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Write Adaptive, Dynamic Code Using Reflection : Page 2

Java's Reflection API allows you to write code that adapts to runtime conditions. And you don't have to be working in a large-scale application to reap its benefits, either. Find out how reflection can allow your applications to be more robust and flexible.




Application Security Testing: An Integral Part of DevOps

A Security Layer Built with JAAS and Reflection
In a security context, the unknowns at runtime typically have to do with the user's identity and access privileges. We need to figure out who the user is, based upon the credentials provided and then determine what activities the user is authorized to perform. JAAS helps solve these problems by providing a security services layer that supports pluggable login modules. JAAS itself has no notion about what custom modules you write and so must reflectively construct the modules at runtime.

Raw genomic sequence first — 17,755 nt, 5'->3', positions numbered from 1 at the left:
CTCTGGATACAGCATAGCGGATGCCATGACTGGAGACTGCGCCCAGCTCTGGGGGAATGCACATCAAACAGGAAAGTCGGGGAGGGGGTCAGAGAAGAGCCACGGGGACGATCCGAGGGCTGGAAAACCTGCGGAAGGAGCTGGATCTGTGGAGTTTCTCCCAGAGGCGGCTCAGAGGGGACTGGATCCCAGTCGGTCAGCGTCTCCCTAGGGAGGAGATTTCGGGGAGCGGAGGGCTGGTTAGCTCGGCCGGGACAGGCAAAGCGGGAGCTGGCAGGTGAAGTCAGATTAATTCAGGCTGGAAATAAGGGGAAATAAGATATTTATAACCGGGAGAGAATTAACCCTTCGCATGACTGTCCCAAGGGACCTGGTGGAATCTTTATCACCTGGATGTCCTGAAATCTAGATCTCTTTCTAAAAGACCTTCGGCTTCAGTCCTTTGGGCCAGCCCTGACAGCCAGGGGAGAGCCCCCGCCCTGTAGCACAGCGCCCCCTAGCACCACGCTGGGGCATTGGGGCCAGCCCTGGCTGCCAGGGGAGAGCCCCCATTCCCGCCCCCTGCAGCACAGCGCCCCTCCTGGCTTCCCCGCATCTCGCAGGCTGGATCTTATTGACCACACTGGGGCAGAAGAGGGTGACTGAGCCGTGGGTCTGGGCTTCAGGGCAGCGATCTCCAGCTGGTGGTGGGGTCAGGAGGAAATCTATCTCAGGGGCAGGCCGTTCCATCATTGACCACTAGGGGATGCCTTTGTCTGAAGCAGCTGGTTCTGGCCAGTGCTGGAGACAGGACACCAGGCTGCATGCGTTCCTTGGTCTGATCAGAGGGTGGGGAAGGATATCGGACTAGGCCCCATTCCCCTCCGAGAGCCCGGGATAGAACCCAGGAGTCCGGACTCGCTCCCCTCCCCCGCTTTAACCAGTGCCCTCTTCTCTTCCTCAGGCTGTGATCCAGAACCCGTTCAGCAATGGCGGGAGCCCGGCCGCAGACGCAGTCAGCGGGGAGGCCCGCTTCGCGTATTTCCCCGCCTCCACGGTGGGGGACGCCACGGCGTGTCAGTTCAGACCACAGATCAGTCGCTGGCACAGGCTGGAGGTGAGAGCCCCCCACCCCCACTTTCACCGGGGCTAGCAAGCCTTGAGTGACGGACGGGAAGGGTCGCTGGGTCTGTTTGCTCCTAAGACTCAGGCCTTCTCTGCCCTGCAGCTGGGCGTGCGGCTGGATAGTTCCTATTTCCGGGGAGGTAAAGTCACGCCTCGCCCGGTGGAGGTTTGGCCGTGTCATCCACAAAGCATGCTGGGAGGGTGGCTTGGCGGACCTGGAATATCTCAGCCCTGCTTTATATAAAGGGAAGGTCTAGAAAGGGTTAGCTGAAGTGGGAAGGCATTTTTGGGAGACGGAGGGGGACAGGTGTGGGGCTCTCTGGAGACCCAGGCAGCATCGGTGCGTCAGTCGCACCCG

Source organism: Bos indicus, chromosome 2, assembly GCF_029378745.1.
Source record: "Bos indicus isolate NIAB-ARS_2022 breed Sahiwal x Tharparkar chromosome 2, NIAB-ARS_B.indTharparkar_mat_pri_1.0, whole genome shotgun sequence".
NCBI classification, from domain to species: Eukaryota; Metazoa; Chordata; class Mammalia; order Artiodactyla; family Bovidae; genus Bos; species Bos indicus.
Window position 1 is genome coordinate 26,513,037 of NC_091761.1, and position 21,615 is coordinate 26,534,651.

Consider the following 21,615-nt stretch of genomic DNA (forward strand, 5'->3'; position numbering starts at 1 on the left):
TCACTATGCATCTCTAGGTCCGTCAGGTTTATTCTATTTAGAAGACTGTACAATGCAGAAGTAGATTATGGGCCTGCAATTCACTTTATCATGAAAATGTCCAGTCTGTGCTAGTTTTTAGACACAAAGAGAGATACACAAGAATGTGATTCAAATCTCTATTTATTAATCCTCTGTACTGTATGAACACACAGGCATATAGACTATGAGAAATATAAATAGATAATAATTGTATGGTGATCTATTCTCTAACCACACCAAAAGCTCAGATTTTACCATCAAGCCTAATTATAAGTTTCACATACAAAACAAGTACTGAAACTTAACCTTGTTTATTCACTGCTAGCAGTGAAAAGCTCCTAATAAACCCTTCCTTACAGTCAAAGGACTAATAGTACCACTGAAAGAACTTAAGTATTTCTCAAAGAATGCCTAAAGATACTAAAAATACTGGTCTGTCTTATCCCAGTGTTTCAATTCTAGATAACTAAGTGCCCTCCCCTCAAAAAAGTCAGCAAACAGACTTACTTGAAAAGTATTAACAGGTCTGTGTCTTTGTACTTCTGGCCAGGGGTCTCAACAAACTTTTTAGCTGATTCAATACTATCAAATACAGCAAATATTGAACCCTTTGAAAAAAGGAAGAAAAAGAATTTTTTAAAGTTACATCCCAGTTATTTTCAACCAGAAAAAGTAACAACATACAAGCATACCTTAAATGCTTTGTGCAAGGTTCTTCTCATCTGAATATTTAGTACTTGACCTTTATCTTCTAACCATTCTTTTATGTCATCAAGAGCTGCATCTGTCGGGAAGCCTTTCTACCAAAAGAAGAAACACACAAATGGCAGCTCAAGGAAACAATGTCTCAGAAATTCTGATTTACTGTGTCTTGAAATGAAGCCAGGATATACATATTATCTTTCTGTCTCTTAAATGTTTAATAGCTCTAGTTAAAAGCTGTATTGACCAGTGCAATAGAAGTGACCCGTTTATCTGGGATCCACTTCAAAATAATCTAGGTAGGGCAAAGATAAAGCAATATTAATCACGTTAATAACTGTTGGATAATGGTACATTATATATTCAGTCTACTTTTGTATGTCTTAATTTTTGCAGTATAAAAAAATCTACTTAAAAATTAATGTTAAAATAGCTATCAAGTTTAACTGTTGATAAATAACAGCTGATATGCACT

The login modules could handle user input from any kind of input device: a login page, a smart card reader, fingerprint reader, etc. JAAS abstracts the authentication and authorization layer away from the application so you can handle security in whatever way best suits your application. The only help you give JAAS is to specify the names of the login modules in a configuration file and, of course, you have to provide the compiled classes somewhere on the classpath that your application uses. At runtime, when a user attempts to authenticate, the requisite login modules are dynamically loaded and instantiated and their appropriate methods called.